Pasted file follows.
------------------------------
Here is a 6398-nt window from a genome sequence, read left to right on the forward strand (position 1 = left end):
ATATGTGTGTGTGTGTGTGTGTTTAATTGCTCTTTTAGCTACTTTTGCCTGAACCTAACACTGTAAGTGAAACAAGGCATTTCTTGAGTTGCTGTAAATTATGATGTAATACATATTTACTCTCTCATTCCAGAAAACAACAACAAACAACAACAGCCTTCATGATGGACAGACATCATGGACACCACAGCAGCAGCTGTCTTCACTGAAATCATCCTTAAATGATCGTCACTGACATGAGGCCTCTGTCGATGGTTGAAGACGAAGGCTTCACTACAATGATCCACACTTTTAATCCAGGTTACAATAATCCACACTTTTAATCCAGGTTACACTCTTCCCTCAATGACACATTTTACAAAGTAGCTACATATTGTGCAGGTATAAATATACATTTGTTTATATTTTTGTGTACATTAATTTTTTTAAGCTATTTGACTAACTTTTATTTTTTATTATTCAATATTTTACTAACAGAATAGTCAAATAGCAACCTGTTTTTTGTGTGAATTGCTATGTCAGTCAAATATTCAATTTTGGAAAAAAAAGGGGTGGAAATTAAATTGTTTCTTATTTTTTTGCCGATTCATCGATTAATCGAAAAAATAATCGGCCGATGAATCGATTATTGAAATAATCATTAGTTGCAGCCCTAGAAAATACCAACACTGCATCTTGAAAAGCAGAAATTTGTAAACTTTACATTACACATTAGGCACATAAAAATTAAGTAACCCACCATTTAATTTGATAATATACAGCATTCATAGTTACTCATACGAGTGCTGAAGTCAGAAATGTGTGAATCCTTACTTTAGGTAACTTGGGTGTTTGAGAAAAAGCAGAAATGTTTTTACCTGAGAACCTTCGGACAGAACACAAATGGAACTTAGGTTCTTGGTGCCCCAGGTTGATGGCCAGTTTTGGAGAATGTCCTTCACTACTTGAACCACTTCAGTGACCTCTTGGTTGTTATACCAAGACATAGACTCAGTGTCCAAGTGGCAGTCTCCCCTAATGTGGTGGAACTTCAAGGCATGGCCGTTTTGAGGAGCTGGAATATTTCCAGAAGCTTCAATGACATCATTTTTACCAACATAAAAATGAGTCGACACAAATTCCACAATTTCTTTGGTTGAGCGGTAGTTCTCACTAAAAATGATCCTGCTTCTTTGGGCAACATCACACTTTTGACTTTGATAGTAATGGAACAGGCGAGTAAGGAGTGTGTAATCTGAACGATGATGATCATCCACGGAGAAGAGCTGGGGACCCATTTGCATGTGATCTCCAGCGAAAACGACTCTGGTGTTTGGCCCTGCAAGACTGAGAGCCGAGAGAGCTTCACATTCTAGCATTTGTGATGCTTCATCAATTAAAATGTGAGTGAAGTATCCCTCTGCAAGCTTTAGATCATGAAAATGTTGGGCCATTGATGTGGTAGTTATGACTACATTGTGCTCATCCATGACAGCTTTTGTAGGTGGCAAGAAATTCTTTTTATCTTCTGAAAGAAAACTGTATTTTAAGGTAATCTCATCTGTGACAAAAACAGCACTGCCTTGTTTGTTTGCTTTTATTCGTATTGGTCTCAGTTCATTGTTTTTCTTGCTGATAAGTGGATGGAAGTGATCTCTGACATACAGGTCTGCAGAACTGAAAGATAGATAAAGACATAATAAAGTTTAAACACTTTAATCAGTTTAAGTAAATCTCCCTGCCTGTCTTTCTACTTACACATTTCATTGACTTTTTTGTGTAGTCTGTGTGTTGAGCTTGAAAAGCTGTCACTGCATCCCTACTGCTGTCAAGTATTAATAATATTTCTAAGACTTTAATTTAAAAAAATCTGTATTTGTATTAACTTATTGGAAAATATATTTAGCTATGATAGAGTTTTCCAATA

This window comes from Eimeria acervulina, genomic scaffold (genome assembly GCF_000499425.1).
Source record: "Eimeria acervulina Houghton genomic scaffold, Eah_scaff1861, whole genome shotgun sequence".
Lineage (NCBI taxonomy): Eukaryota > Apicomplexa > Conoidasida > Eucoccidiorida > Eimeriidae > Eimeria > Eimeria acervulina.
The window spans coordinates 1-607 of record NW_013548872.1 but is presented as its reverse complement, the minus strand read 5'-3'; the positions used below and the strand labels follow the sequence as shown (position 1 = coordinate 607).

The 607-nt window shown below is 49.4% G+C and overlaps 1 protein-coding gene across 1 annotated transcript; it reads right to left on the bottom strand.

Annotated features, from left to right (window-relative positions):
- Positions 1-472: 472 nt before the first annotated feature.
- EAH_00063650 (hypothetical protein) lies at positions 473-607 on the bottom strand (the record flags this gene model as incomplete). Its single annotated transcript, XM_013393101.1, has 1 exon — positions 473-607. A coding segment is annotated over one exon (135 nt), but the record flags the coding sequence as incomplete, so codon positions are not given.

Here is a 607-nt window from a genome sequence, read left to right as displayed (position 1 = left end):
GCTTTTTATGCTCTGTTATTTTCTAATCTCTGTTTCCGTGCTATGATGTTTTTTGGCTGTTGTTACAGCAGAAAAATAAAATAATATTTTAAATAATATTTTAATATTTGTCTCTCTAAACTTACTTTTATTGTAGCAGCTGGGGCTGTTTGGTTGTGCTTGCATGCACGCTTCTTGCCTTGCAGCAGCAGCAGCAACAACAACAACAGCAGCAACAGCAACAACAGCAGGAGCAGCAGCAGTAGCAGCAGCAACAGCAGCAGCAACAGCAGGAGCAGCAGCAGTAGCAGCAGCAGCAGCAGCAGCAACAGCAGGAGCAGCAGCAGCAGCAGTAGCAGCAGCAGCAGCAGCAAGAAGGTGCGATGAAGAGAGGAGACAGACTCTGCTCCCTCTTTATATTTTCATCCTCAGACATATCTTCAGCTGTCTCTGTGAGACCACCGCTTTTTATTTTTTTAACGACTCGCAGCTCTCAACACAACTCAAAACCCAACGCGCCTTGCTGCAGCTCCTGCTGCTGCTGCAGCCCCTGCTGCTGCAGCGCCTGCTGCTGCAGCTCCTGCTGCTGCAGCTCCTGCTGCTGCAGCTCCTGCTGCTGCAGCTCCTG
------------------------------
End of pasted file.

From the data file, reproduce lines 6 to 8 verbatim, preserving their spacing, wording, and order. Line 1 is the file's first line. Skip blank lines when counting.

The window spans coordinates 1-607 of record NW_013548872.1 but is presented as its reverse complement, the minus strand read 5'-3'; the positions used below and the strand labels follow the sequence as shown (position 1 = coordinate 607).

The 607-nt window shown below is 49.4% G+C and overlaps 1 protein-coding gene across 1 annotated transcript; it reads right to left on the bottom strand.

Annotated features, from left to right (window-relative positions):